Technically, mp3 is a shortened form of MPEG-3, the Motion Picture Experts Group standard (3) for coding digital audio (see: ). It has become the ubiquitous format for audio files. Pretty much everywhere (there are other formats, but they aren’t the subject of this post). A whole new industry took off, with pocket-sized devices designed to store and play audio files. “Mp3 players” they were called.

Fast-forward (you can read my previous post if you want more background on my experience). The state of mp3 players is nothing short of an unmitigated disaster, in my opinion.

I am about to return the third — yes, third — mp3 player I bought to replace an iPod that finally gave up the ghost. All three were manufactured by different vendors (although they’re Chinese, so maybe not). This last one, a SanDisk Clip Sport Plus, I thought was going to be the winner. Each device I’ve bought has cost a bit more. The SanDisk tipped the scales at $50. And I didn’t buy it through Amazon. 16GB of storage, Bluetooth, and FM radio. All of the features I wanted in a portable music player. And I’ve been quite satisfied with other SanDisk products I’ve bought!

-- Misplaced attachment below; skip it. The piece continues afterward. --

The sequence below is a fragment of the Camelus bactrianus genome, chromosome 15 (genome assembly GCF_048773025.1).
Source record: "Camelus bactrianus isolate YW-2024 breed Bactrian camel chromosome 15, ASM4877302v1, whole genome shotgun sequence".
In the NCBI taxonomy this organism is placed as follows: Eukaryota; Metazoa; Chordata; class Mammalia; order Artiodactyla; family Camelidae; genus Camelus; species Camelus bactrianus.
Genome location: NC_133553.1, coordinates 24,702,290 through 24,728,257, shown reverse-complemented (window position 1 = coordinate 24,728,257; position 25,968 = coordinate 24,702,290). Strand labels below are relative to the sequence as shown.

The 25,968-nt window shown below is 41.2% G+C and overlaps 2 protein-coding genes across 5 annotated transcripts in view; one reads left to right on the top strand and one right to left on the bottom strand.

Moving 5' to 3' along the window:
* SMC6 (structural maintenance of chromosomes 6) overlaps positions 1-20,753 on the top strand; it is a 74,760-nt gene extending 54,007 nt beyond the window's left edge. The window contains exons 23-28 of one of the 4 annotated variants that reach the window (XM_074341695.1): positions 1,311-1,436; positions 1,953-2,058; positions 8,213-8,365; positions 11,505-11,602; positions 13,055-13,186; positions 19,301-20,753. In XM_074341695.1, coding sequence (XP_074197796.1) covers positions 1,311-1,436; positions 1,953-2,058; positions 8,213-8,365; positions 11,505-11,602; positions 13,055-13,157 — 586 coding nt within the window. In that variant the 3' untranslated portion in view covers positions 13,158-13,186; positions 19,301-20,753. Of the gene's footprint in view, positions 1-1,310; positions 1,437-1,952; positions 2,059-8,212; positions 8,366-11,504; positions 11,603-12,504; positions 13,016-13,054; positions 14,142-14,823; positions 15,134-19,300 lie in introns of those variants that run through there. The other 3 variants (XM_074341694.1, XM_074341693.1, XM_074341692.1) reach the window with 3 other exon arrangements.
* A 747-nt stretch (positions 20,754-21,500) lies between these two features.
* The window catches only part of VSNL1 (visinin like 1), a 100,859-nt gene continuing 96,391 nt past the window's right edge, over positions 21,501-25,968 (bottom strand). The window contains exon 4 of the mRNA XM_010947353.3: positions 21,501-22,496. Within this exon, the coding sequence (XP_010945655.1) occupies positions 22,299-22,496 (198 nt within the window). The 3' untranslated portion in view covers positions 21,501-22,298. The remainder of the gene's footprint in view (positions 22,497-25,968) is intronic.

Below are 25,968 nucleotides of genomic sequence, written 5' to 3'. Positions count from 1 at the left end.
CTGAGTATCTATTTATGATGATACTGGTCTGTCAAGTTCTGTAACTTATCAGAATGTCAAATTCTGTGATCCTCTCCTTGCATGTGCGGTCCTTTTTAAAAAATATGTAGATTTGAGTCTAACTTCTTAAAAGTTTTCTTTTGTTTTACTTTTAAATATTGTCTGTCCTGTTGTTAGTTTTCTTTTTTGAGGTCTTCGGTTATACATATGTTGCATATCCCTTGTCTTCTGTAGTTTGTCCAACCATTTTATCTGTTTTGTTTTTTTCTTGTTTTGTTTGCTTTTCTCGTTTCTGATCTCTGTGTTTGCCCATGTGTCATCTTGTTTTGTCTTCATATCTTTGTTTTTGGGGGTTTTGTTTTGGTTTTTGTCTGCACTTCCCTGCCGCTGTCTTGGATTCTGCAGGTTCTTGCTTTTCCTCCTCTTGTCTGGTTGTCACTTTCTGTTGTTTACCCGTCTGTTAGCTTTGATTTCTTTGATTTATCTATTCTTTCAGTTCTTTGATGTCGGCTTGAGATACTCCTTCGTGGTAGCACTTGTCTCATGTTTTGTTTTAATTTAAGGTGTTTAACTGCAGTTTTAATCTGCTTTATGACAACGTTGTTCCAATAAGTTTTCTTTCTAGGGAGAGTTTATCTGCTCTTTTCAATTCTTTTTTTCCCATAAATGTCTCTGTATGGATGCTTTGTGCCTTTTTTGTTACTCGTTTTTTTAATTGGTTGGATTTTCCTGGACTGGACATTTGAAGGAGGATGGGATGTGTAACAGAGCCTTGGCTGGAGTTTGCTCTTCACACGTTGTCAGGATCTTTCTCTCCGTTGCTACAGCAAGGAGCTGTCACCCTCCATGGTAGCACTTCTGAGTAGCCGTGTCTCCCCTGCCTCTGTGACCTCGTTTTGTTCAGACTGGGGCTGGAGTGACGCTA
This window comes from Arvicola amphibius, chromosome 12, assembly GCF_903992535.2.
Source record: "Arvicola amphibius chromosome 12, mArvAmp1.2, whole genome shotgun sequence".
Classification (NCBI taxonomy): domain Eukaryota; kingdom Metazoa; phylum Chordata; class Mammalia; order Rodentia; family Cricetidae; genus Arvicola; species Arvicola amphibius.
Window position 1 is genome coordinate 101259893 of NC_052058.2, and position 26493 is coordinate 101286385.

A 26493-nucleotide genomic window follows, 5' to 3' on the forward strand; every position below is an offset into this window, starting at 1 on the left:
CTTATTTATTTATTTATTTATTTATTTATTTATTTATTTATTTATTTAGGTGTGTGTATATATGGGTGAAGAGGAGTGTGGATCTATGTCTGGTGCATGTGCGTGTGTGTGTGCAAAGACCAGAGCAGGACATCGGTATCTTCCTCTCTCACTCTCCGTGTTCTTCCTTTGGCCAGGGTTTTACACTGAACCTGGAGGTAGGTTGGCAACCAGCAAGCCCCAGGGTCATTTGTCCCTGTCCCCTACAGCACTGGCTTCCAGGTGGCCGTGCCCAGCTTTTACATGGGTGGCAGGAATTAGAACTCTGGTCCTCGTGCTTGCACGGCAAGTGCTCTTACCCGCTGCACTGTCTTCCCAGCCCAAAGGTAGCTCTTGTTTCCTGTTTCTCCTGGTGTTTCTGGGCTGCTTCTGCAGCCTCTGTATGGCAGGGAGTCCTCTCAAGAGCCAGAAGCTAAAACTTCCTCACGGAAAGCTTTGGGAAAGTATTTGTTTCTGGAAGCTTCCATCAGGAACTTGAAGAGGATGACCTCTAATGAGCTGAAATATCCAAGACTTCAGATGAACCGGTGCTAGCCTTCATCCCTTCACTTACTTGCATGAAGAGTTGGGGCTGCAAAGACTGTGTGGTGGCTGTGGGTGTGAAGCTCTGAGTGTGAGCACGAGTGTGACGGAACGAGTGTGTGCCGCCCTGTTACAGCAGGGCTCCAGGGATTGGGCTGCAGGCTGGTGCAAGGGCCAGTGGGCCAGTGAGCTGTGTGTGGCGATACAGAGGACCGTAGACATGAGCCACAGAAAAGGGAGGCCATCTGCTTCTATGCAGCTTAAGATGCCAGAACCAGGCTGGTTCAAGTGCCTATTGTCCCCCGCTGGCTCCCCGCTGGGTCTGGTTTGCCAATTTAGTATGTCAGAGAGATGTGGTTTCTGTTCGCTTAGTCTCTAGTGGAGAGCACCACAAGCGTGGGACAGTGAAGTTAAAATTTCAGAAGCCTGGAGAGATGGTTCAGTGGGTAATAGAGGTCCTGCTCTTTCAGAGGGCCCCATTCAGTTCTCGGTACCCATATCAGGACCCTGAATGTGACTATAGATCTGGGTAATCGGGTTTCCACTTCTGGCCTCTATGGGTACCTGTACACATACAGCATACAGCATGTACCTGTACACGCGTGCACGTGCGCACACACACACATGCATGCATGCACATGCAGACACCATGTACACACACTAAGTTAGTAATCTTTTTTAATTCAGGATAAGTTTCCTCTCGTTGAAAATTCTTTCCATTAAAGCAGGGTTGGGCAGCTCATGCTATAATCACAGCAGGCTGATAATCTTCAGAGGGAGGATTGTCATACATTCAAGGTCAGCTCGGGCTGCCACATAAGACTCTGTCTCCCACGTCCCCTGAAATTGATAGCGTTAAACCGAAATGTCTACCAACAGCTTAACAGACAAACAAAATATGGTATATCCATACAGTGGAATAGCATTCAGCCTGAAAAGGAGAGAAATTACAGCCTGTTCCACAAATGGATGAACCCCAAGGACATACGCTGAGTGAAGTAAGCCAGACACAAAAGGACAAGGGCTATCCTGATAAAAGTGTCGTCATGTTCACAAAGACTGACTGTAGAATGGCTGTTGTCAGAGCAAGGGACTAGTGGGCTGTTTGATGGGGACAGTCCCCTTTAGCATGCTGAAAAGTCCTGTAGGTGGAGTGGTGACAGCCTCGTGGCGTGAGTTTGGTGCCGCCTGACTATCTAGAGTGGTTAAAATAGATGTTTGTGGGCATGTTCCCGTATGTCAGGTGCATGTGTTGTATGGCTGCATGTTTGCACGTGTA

For the third time, I waited for delivery, then removed it from its shipping container, plugged it in to charge it, and then plugged it into my computer.


Well, even though the box and SanDisk’s web site claim it’s compatible with macOS X 10.3 and higher, I’m always a bit skeptical. However, I have two Macs, and neither would see the device, I decided to take it to work and plug it into a Windows PC.